The BlogHer question of the year is: "How is your blog changing your life?"
This is my attempt to answer that question.
Blogging is what I have always wanted. I didnt know it until I started doing it, but it was the precise thing I always craved.
It started like this: I learned to read early. I clearly remember getting my first library card at age 6 after we moved into town from out in the sticks. I asked my mom how to spell my name and was embarrassed when she told me the letters - I already knew that - what I wanted was to write it in cursive, because I knew that a cursive signature meant something was Serious and Important, and this was as important a thing as I could imagine at age six.
Getting the library card was my first step toward being someone grown up. I could be trusted with books.
The library was only about 25 feet square but to me it was an endless magical wonderland where I wanted to be all the time. I made my mom drive me there every day they were open - three days a week.
I read constantly and I fell in love with authors. I had deep, intense relationships with books and authors. I was in love like a teenager, mooney and obsessive.
Laura Ingalls Wilder, Louise Fitzhugh, Walter Farley and his endless Black Stallion series. I loved them and dozens of other authors and read my favorite books over and over until the words were a bigger part of my life than what was right there in front of me. In my head, the authors were my friends, my family. I held inner conversations with characters and with the authors who created them.
I always wanted meet the authors, too. We lived in a tiny town where author appearances and book signings weren't common. The closest person to a real author I met was Danny Rife's mom, Joanne, who wrote for the local paper, which was published once a week.
When I was 12, I wrote a gushing letter to Ray Bradbury and was thrilled when he wrote me back a one-word answer "Thanks." That letter was more precious than a sheet of pure gold to me. I carried it around in my school binder and showed it to all my friends. It had come folded in half lengthwise and I kept it that way, until it almost tore in half from all the folding and unfolding, the crease growing soft and furry.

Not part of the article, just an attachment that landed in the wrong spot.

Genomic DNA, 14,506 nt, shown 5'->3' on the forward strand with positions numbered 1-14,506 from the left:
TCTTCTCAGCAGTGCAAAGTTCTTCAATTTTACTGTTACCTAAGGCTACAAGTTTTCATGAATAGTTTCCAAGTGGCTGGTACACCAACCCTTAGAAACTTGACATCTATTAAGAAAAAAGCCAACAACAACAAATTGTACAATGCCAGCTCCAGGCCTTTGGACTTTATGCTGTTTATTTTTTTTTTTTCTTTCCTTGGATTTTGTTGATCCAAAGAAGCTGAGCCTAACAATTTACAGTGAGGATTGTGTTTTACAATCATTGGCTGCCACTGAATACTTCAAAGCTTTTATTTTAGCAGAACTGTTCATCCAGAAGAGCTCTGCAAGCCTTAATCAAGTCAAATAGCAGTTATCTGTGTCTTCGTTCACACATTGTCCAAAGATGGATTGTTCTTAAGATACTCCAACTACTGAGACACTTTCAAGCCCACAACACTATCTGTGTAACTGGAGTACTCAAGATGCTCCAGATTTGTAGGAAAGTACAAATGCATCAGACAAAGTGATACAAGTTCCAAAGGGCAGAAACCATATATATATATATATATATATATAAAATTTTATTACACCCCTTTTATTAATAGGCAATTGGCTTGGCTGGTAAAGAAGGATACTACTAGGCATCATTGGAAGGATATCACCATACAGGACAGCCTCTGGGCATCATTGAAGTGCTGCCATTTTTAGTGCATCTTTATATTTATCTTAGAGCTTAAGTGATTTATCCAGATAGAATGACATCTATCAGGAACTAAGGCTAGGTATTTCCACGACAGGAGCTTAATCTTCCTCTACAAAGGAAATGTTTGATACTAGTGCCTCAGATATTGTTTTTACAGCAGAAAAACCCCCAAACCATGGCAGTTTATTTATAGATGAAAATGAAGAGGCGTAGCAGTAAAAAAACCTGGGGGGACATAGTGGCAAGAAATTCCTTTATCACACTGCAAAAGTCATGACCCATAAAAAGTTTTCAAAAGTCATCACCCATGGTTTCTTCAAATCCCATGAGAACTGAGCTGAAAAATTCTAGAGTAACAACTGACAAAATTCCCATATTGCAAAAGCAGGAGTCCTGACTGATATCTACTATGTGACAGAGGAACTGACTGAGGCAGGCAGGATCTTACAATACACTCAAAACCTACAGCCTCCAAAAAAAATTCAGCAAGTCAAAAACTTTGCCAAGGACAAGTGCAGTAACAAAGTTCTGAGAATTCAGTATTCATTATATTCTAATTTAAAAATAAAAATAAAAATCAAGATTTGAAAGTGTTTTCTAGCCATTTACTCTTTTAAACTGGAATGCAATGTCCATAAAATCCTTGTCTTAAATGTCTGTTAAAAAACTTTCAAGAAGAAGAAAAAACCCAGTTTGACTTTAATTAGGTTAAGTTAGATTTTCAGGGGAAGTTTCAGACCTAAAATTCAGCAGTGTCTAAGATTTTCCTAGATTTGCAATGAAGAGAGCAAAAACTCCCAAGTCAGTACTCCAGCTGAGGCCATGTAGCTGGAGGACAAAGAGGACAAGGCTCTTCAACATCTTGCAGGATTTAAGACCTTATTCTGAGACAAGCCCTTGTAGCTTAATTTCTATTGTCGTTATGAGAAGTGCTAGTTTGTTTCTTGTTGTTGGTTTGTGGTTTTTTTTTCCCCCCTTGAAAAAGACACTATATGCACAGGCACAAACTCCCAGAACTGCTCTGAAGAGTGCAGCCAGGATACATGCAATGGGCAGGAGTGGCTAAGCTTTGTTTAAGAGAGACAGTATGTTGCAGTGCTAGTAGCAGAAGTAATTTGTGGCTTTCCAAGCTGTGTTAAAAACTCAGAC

At 16, William Goldman possessed me with his book The Princess Bride. I loved the story, but the parts where he spoke directly to the audience were what intoxicated me.
An author, revealing his life and the story behind the story - breaking the fourth wall and speaking directly to the reader - that was a new one on me, and I fell hard, reading that book dozens of times in the next five years. It took me longer than that to realize that the "author" who was speaking was just another character in the book, that his dad was NOT from Florin, that there was no wife named"Helen" or fat kid called Jason.
Looking back, I seem so frightfully immature. At 19, my mom was having her first baby. I was carrying around a tattered paperback copy of The Princess Bride and quoting it to my friends. Oh well. I have always been a little slow.
But Goldman had given me a taste of what I wanted. I wanted to read an author and not just absorb their words. I wanted to be able to ask them questions and have them answer. I wanted them to know me and how they had affected me. I wanted them to...blog.
I remember reading Anne Lamott's Operating Instructions and being struck by her absolute honesty and her wonderful humor. I thought "There is no one else out there doing this." I thought she was amazing.
Now a dozen years later, I know that thinking Anne Lamott was unique was sort of like what a friend told me about the singer Marian Anderson - it wasn't that she was so uniquely talented. It was just she got to use her talent at a time when so many others were prohibited from doing so.
There are plenty of people out there as talented as Anne Lamott. Funnier, too. Its just that something in their lives kept them from getting an agent and publisher and a book deal. Now if they have a blog, they can hop on the internet and write a post and two minutes later I can be reading their words and nodding my head and laughing or crying. Then I can write them a comment and eagerly await a comment back.
Blogging has made writing and reading so much more rich and satisfying for me. I read new content from my favorite authors every day. (Some of them are over there in my sidebar.) I know about their real lives. They know about me. This is what I have always been searching for, and I feel like I am a teenager in love all over again - in love a hundred times over.
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